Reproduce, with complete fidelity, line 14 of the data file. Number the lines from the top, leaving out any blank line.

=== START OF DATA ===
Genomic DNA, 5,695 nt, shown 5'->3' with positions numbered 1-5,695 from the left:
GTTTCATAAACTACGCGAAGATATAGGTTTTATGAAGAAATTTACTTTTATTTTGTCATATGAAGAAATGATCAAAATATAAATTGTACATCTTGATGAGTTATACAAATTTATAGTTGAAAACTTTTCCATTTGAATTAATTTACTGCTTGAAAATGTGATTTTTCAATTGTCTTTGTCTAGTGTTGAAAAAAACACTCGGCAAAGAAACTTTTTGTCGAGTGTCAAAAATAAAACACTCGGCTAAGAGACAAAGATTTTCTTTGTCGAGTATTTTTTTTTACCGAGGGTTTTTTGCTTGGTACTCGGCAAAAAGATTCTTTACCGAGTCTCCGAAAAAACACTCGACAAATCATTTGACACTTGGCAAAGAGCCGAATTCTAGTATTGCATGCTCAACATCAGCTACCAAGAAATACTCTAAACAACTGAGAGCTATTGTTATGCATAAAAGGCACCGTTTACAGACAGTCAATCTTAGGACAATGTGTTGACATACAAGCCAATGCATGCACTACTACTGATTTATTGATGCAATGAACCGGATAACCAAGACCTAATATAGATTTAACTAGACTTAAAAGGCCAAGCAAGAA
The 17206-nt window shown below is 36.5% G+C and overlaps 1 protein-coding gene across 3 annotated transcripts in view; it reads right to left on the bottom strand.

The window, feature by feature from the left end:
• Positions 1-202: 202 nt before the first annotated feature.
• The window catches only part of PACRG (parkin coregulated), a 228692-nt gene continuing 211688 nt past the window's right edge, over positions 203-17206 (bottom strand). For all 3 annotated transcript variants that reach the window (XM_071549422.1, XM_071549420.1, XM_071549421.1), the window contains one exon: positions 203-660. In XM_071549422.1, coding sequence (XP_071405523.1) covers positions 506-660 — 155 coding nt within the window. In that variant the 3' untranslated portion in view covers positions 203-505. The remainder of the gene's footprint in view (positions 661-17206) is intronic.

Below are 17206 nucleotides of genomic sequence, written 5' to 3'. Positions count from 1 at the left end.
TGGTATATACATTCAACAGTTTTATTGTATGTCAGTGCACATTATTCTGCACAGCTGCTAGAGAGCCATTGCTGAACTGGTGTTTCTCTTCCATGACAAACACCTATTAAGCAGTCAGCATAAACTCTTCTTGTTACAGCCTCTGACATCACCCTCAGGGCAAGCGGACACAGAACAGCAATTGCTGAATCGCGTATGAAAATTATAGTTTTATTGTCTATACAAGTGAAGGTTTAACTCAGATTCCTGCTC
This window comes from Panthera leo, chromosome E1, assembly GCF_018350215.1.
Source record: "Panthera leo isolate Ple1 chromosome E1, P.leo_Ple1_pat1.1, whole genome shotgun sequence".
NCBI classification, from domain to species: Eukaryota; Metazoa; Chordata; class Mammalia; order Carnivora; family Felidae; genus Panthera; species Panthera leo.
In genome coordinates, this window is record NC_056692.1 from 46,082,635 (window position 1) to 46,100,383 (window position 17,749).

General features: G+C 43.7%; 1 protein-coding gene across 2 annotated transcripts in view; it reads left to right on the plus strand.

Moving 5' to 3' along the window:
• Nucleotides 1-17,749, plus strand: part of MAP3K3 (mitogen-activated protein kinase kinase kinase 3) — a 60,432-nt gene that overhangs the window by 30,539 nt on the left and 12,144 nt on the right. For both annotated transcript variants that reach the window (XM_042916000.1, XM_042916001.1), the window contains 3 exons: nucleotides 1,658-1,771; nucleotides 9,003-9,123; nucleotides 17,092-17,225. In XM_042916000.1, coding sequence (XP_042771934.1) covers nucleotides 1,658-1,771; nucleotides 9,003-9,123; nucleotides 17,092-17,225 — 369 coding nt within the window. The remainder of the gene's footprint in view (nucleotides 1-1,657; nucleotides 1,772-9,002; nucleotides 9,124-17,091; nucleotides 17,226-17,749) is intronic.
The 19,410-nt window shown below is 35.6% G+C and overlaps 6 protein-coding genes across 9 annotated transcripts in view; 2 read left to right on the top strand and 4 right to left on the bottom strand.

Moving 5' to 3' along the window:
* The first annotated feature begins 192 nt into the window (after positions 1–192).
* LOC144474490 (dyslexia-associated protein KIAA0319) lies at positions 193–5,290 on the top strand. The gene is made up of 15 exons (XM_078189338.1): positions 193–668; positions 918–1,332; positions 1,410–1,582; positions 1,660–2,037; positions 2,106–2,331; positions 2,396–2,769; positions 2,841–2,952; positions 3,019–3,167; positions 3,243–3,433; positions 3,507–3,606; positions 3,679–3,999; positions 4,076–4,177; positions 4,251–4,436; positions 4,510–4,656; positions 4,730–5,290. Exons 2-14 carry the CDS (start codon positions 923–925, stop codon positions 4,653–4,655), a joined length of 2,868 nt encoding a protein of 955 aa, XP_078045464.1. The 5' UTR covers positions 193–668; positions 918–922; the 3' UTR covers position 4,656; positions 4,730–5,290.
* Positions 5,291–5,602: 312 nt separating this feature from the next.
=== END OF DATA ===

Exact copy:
Moving 5' to 3' along the window: